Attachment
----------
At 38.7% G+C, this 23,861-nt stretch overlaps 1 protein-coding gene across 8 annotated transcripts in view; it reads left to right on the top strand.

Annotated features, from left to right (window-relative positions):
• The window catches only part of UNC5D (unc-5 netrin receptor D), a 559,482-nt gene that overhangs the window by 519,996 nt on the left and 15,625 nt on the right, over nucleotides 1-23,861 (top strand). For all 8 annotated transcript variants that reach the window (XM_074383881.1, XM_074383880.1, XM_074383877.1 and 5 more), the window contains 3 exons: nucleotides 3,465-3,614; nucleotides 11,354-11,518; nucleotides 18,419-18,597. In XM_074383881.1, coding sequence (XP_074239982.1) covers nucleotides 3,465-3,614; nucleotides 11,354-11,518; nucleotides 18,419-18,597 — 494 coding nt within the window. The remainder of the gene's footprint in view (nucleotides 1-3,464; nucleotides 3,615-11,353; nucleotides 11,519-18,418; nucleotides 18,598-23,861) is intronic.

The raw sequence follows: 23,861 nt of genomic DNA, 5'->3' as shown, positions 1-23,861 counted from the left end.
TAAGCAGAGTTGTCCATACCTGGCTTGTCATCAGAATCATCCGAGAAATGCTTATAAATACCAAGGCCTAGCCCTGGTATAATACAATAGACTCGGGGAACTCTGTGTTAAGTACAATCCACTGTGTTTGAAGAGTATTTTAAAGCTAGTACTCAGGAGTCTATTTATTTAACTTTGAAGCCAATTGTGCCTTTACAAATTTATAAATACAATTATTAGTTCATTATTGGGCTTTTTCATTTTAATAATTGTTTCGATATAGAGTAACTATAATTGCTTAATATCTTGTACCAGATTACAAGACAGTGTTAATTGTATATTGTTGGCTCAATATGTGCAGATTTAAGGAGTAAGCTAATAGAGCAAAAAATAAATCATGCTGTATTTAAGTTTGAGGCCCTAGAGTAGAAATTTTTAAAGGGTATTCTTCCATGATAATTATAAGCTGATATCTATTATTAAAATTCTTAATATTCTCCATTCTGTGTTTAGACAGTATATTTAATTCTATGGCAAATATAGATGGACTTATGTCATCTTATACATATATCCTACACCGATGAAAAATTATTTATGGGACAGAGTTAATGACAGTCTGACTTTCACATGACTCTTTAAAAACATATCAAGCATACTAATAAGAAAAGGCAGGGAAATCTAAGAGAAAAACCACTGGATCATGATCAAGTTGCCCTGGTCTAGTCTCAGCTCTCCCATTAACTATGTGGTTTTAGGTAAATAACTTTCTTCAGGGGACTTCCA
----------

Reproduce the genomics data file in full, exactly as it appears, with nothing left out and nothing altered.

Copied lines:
At 38.7% G+C, this 23,861-nt stretch overlaps 1 protein-coding gene across 8 annotated transcripts in view; it reads left to right on the top strand.

Annotated features, from left to right (window-relative positions):
• The window catches only part of UNC5D (unc-5 netrin receptor D), a 559,482-nt gene that overhangs the window by 519,996 nt on the left and 15,625 nt on the right, over nucleotides 1-23,861 (top strand). For all 8 annotated transcript variants that reach the window (XM_074383881.1, XM_074383880.1, XM_074383877.1 and 5 more), the window contains 3 exons: nucleotides 3,465-3,614; nucleotides 11,354-11,518; nucleotides 18,419-18,597. In XM_074383881.1, coding sequence (XP_074239982.1) covers nucleotides 3,465-3,614; nucleotides 11,354-11,518; nucleotides 18,419-18,597 — 494 coding nt within the window. The remainder of the gene's footprint in view (nucleotides 1-3,464; nucleotides 3,615-11,353; nucleotides 11,519-18,418; nucleotides 18,598-23,861) is intronic.

The raw sequence follows: 23,861 nt of genomic DNA, 5'->3' as shown, positions 1-23,861 counted from the left end.
TAAGCAGAGTTGTCCATACCTGGCTTGTCATCAGAATCATCCGAGAAATGCTTATAAATACCAAGGCCTAGCCCTGGTATAATACAATAGACTCGGGGAACTCTGTGTTAAGTACAATCCACTGTGTTTGAAGAGTATTTTAAAGCTAGTACTCAGGAGTCTATTTATTTAACTTTGAAGCCAATTGTGCCTTTACAAATTTATAAATACAATTATTAGTTCATTATTGGGCTTTTTCATTTTAATAATTGTTTCGATATAGAGTAACTATAATTGCTTAATATCTTGTACCAGATTACAAGACAGTGTTAATTGTATATTGTTGGCTCAATATGTGCAGATTTAAGGAGTAAGCTAATAGAGCAAAAAATAAATCATGCTGTATTTAAGTTTGAGGCCCTAGAGTAGAAATTTTTAAAGGGTATTCTTCCATGATAATTATAAGCTGATATCTATTATTAAAATTCTTAATATTCTCCATTCTGTGTTTAGACAGTATATTTAATTCTATGGCAAATATAGATGGACTTATGTCATCTTATACATATATCCTACACCGATGAAAAATTATTTATGGGACAGAGTTAATGACAGTCTGACTTTCACATGACTCTTTAAAAACATATCAAGCATACTAATAAGAAAAGGCAGGGAAATCTAAGAGAAAAACCACTGGATCATGATCAAGTTGCCCTGGTCTAGTCTCAGCTCTCCCATTAACTATGTGGTTTTAGGTAAATAACTTTCTTCAGGGGACTTCCA